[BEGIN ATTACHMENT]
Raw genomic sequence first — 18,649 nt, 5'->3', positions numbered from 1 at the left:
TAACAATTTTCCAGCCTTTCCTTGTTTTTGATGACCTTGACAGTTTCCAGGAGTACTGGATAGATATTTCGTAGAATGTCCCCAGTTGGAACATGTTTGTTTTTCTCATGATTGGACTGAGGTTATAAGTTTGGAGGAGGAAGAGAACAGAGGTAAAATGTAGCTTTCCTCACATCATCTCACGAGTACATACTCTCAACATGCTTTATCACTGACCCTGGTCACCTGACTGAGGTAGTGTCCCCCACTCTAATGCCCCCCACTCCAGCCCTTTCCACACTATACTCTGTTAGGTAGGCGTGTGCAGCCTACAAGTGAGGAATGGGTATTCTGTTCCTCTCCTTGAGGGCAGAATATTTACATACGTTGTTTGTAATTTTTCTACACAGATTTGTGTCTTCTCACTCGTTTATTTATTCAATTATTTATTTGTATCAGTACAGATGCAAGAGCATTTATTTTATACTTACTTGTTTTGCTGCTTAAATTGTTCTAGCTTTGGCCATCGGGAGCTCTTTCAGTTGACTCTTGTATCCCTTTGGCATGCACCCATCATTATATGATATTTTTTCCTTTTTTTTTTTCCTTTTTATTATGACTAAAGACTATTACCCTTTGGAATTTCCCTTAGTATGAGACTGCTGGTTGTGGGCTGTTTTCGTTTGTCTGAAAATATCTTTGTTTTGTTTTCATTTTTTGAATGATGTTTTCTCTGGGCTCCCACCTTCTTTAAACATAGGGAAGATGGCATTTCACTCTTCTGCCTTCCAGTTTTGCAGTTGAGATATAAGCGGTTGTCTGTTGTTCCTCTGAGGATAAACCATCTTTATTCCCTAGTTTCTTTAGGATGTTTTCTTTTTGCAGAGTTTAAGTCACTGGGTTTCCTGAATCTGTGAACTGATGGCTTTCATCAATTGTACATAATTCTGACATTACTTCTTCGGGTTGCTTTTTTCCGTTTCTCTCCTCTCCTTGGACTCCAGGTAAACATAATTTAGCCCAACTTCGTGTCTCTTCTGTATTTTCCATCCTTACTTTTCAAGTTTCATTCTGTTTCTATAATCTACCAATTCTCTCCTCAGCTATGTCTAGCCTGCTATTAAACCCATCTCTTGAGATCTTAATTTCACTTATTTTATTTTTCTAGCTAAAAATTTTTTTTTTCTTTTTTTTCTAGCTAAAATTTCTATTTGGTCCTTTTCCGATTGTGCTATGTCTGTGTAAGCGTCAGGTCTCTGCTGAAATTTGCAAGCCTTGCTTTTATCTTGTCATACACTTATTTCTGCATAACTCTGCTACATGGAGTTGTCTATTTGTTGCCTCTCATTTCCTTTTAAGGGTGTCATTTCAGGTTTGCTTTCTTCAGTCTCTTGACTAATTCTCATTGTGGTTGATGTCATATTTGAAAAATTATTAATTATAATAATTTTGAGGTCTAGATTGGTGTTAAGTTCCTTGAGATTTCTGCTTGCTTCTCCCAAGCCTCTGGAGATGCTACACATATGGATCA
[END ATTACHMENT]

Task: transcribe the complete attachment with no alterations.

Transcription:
Raw genomic sequence first — 18,649 nt, 5'->3', positions numbered from 1 at the left:
TAACAATTTTCCAGCCTTTCCTTGTTTTTGATGACCTTGACAGTTTCCAGGAGTACTGGATAGATATTTCGTAGAATGTCCCCAGTTGGAACATGTTTGTTTTTCTCATGATTGGACTGAGGTTATAAGTTTGGAGGAGGAAGAGAACAGAGGTAAAATGTAGCTTTCCTCACATCATCTCACGAGTACATACTCTCAACATGCTTTATCACTGACCCTGGTCACCTGACTGAGGTAGTGTCCCCCACTCTAATGCCCCCCACTCCAGCCCTTTCCACACTATACTCTGTTAGGTAGGCGTGTGCAGCCTACAAGTGAGGAATGGGTATTCTGTTCCTCTCCTTGAGGGCAGAATATTTACATACGTTGTTTGTAATTTTTCTACACAGATTTGTGTCTTCTCACTCGTTTATTTATTCAATTATTTATTTGTATCAGTACAGATGCAAGAGCATTTATTTTATACTTACTTGTTTTGCTGCTTAAATTGTTCTAGCTTTGGCCATCGGGAGCTCTTTCAGTTGACTCTTGTATCCCTTTGGCATGCACCCATCATTATATGATATTTTTTCCTTTTTTTTTTTCCTTTTTATTATGACTAAAGACTATTACCCTTTGGAATTTCCCTTAGTATGAGACTGCTGGTTGTGGGCTGTTTTCGTTTGTCTGAAAATATCTTTGTTTTGTTTTCATTTTTTGAATGATGTTTTCTCTGGGCTCCCACCTTCTTTAAACATAGGGAAGATGGCATTTCACTCTTCTGCCTTCCAGTTTTGCAGTTGAGATATAAGCGGTTGTCTGTTGTTCCTCTGAGGATAAACCATCTTTATTCCCTAGTTTCTTTAGGATGTTTTCTTTTTGCAGAGTTTAAGTCACTGGGTTTCCTGAATCTGTGAACTGATGGCTTTCATCAATTGTACATAATTCTGACATTACTTCTTCGGGTTGCTTTTTTCCGTTTCTCTCCTCTCCTTGGACTCCAGGTAAACATAATTTAGCCCAACTTCGTGTCTCTTCTGTATTTTCCATCCTTACTTTTCAAGTTTCATTCTGTTTCTATAATCTACCAATTCTCTCCTCAGCTATGTCTAGCCTGCTATTAAACCCATCTCTTGAGATCTTAATTTCACTTATTTTATTTTTCTAGCTAAAAATTTTTTTTTTCTTTTTTTTCTAGCTAAAATTTCTATTTGGTCCTTTTCCGATTGTGCTATGTCTGTGTAAGCGTCAGGTCTCTGCTGAAATTTGCAAGCCTTGCTTTTATCTTGTCATACACTTATTTCTGCATAACTCTGCTACATGGAGTTGTCTATTTGTTGCCTCTCATTTCCTTTTAAGGGTGTCATTTCAGGTTTGCTTTCTTCAGTCTCTTGACTAATTCTCATTGTGGTTGATGTCATATTTGAAAAATTATTAATTATAATAATTTTGAGGTCTAGATTGGTGTTAAGTTCCTTGAGATTTCTGCTTGCTTCTCCCAAGCCTCTGGAGATGCTACACATATGGATCA